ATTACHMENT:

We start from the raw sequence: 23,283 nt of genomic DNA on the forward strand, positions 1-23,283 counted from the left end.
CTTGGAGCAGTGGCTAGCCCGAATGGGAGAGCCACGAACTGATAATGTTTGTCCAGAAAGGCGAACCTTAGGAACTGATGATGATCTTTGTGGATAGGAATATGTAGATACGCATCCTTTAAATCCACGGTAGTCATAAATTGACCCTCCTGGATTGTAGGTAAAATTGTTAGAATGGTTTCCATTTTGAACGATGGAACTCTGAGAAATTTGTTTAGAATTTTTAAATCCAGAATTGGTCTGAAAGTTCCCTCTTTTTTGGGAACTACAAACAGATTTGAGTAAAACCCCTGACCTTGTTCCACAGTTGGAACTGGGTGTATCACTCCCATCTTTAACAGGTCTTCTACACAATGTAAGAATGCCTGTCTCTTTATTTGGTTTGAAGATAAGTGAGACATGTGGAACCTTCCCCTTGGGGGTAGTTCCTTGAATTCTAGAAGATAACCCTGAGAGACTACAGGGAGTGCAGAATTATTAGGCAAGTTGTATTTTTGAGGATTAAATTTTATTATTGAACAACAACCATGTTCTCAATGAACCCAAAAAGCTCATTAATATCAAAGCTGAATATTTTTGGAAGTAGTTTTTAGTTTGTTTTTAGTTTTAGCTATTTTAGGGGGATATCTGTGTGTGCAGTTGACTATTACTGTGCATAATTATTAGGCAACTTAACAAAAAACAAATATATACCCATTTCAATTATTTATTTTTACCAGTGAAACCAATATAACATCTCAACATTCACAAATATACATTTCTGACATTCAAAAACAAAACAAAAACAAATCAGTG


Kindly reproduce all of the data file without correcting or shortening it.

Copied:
We start from the raw sequence: 23,283 nt of genomic DNA on the forward strand, positions 1-23,283 counted from the left end.
CTTGGAGCAGTGGCTAGCCCGAATGGGAGAGCCACGAACTGATAATGTTTGTCCAGAAAGGCGAACCTTAGGAACTGATGATGATCTTTGTGGATAGGAATATGTAGATACGCATCCTTTAAATCCACGGTAGTCATAAATTGACCCTCCTGGATTGTAGGTAAAATTGTTAGAATGGTTTCCATTTTGAACGATGGAACTCTGAGAAATTTGTTTAGAATTTTTAAATCCAGAATTGGTCTGAAAGTTCCCTCTTTTTTGGGAACTACAAACAGATTTGAGTAAAACCCCTGACCTTGTTCCACAGTTGGAACTGGGTGTATCACTCCCATCTTTAACAGGTCTTCTACACAATGTAAGAATGCCTGTCTCTTTATTTGGTTTGAAGATAAGTGAGACATGTGGAACCTTCCCCTTGGGGGTAGTTCCTTGAATTCTAGAAGATAACCCTGAGAGACTACAGGGAGTGCAGAATTATTAGGCAAGTTGTATTTTTGAGGATTAAATTTTATTATTGAACAACAACCATGTTCTCAATGAACCCAAAAAGCTCATTAATATCAAAGCTGAATATTTTTGGAAGTAGTTTTTAGTTTGTTTTTAGTTTTAGCTATTTTAGGGGGATATCTGTGTGTGCAGTTGACTATTACTGTGCATAATTATTAGGCAACTTAACAAAAAACAAATATATACCCATTTCAATTATTTATTTTTACCAGTGAAACCAATATAACATCTCAACATTCACAAATATACATTTCTGACATTCAAAAACAAAACAAAAACAAATCAGTG